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The Florida produce industry said goodbye to long-serving President Mike Stuart and welcomed incoming President Mike Joyner at the Florida Fruit & Vegetable Association’s annual convention in Naples, FL last week.

Joyner

Joyner’s experience in agricultural and environmental issues runs deep. Most recently, he served as assistant commissioner of agriculture and chief of staff for Agriculture Commissioner Adam Putnam, helping to lead the Florida Department of Agriculture and Consumer Services for almost eight years.

Before that, Joyner represented clients throughout Florida and the United States before the Florida Legislature and state regulatory agencies. He also served in public affairs and environmental affairs positions for The St. Joe Company and Progress Energy (now Duke Energy) and worked as chief of staff for the Florida Department of Environmental Protection.

“Mike Joyner is uniquely equipped to lead FFVA into the future,” FFVA Chairman Paul Orsenigo said. “Given his experience and leadership in Florida agriculture, he has a keen grasp of the issues that Florida producers face in growing and marketing their crops. We’re looking forward to having him at the helm of our association.”

“I’m excited to join this association, which I’ve admired for many years,” Joyner said. “The positive influence that FFVA’s advocacy work has had on public policy is impressive. There are challenges ahead for agriculture, which means that advocacy is more important than ever.”

Joyner is a graduate of the University of Florida with a bachelor’s degree in agriculture, food and resource economics. He and his wife, Alicia, have two daughters.

Outgoing FFVA President Mike Stuart will stay on board for a brief transition period before his retirement, Orsenigo said. “Mike Stuart’s tireless efforts and contributions on behalf of specialty crop agriculture in Florida and nationally have been monumental. We’re grateful for his leadership, talents, integrity and coalition stewardship over the years. Our volunteer leaders are committed to providing a smooth succession to new leadership.”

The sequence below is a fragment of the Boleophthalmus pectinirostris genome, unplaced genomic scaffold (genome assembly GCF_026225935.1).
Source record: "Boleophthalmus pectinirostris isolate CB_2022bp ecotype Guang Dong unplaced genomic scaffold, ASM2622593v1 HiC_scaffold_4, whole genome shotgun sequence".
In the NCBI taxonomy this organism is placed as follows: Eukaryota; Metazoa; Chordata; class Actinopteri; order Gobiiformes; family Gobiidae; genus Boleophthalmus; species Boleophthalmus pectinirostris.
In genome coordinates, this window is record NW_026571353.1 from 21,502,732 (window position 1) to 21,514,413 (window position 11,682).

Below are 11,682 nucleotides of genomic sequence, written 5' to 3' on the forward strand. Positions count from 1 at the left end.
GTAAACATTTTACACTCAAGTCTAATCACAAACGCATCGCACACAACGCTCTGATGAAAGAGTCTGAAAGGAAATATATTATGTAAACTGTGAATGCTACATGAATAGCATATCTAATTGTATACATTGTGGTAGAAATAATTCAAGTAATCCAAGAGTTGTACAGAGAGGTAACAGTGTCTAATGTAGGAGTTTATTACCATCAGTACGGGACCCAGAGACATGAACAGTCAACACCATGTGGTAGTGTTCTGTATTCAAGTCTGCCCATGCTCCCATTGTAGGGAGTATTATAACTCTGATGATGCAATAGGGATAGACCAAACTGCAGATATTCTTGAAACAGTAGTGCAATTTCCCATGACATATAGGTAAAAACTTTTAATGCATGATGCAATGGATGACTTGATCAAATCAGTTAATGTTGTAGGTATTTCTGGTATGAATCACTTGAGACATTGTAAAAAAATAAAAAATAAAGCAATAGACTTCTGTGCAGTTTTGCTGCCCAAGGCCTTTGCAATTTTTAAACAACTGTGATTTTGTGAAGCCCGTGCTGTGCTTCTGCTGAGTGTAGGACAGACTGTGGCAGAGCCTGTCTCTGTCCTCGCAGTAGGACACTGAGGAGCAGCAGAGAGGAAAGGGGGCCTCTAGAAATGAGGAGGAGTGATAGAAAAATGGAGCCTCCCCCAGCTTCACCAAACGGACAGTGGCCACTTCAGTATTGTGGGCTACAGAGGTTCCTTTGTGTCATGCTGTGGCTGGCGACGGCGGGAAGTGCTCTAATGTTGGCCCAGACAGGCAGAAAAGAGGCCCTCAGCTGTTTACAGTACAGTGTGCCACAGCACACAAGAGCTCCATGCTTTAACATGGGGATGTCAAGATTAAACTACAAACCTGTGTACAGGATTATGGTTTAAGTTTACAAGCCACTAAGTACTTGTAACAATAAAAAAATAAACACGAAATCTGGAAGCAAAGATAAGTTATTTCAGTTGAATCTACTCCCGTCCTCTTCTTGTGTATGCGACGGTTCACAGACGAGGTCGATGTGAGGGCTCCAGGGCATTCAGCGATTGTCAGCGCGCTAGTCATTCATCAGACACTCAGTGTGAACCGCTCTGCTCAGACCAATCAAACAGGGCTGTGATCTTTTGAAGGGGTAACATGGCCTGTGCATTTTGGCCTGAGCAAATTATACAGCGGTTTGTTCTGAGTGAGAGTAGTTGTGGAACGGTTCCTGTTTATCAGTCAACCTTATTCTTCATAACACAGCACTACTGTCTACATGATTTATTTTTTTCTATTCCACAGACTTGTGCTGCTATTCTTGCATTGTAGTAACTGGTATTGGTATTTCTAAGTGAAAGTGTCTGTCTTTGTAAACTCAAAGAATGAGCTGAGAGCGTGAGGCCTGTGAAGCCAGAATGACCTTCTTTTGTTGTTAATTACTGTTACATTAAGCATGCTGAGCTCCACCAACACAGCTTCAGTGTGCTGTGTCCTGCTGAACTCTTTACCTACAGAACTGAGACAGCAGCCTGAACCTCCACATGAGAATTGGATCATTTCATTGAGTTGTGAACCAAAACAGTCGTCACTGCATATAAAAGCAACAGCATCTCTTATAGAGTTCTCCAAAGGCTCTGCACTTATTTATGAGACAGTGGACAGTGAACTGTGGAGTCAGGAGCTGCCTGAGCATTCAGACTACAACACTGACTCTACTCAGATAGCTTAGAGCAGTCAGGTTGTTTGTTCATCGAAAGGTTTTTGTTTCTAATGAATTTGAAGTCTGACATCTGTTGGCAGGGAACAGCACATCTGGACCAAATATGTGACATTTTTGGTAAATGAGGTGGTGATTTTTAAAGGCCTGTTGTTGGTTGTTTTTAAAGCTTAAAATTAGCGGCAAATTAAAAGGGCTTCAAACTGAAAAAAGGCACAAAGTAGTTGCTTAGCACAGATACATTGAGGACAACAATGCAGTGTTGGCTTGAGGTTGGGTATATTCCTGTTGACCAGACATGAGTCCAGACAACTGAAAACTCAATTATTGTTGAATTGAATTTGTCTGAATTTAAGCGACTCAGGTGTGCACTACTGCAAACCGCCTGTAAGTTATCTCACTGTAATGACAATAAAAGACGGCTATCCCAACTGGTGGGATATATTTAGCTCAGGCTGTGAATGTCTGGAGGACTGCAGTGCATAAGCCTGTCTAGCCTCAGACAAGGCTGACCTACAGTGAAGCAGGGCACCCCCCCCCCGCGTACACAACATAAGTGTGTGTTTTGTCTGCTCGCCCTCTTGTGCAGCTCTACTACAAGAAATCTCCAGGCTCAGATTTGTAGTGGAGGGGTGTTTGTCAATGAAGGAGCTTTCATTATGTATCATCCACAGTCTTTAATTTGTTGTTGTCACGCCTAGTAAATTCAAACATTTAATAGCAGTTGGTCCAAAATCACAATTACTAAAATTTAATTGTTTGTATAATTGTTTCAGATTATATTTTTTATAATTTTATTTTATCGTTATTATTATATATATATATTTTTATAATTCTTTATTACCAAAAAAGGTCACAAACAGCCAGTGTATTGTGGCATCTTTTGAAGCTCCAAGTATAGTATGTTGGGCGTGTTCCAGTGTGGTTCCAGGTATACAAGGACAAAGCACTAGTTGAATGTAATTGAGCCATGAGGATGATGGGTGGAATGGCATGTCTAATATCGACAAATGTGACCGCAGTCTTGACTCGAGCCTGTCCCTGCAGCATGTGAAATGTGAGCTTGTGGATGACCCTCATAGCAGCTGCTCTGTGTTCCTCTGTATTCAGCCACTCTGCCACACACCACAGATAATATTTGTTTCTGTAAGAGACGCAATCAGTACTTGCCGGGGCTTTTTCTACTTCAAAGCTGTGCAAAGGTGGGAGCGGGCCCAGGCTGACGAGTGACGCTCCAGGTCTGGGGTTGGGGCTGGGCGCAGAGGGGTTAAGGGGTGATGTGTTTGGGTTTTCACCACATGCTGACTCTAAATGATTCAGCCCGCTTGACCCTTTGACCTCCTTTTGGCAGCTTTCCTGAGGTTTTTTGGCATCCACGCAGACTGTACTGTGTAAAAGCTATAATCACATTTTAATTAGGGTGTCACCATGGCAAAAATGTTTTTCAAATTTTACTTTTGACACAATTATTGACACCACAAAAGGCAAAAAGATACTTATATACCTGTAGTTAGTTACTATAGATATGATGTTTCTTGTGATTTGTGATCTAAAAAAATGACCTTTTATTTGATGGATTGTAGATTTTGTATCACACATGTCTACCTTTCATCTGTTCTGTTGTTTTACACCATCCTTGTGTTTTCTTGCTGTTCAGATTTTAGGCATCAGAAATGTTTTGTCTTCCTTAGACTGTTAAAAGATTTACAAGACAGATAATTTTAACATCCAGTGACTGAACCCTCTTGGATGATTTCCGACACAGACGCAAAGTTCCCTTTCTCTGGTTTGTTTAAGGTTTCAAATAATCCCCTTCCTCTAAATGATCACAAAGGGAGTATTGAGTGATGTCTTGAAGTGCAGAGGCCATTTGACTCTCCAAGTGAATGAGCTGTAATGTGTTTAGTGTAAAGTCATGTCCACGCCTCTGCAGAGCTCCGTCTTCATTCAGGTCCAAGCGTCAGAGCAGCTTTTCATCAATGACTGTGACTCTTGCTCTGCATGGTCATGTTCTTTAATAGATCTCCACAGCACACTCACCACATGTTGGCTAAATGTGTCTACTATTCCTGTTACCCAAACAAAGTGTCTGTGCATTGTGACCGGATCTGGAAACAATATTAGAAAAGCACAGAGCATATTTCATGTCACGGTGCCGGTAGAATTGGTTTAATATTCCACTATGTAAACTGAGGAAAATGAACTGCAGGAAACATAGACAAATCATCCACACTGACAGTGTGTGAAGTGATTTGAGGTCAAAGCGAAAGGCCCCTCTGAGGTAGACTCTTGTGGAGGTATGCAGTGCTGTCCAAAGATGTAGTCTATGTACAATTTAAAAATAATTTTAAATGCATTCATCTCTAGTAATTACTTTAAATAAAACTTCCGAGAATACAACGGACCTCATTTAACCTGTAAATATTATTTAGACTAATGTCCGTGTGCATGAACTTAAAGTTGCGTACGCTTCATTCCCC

Also at the convention, FFVA presented its Researcher of the Year Award to Dr. Keith Schneider, professor of food science at the University of Florida’s Institute of Food and Agricultural Sciences.

Schneider and Wishnatzki

Schneider’s research has focused on improving the quality and safety of fresh fruits and vegetables. Schneider has worked to make sure that good manufacturing practices for produce are based on sound science. His food safety research on pathogen survival and mechanisms to control microbial contamination have been extremely valuable in today’s world of foodborne outbreaks, new federal food safety rules and buyer safety requirements.

“Dr. Schneider is a steadfast leader in the food safety arena—not just in Florida, but throughout the country,” said Gary Wishnatzki of Wish Farms, chairman of FFVA’s research committee. “He’s known for his ability to translate important research into useful and meaningful information for stakeholders.”

2018 Legislators Of The Year

FFVA also named Florida Sen. Kelli Stargel and Rep. Holly Raschein as its Legislators of the Year for 2018.

Stargel (R-Lakeland) sponsored SB 740, the Florida Department of Agriculture and Consumer Services’ legislative package, which included several important provisions for agriculture. The bill provides property tax relief for growers who have screen-enclosed structures for protection from pests and diseases. It also allows farms to maintain their green belt assessments for five years on land damaged by natural disasters even if there is no active production on the land. The bill also revises the governor’s authority in declaring an emergency relating to the transportation of agricultural products and truck weight limits.

Raschein (R-Key Largo) sponsored HB 7043, which authorizes the Florida Department of Environmental Protection to assume the administration of the Clean Water Act Section 404 wetlands permitting program. If this authorization is approved by the federal government, it would greatly streamline the permitting process.

Karen and Mike Stuart Humanitarian Award

And the Karen and Mike Stuart Humanitarian Award went to New Hope Charities, a one-stop multifaceted family center providing programs and services to men, women and children living in remote, impoverished communities.

The award recognizes an organization for charitable humanitarian work that improves the community and the lives of its residents. It is named in the honor of the late Karen Stuart and her husband, FFVA President Mike Stuart.

New Hope has been helping to build strong families and improve communities in Western Palm Beach County since 1988. Its nationally accredited education program features a strong curriculum and dedicated staff. It offers mentoring, academic enhancement, literacy skills, family activities and financial education. In addition to providing food for hundreds of needy families, New Hope offers after-school care for elementary school students along with summer camp and special events.

“We’ve always tried to surround the children with positive role models that come from the community, said Guillermo Rivera, director of programs and services for New Hope Charities. “We try to instill in the kids whom we serve a desire to learn and to reach beyond the circumstances that they find themselves in.”

Along with the recognition, FFVA made a $5,000 donation to New Hope Charities.

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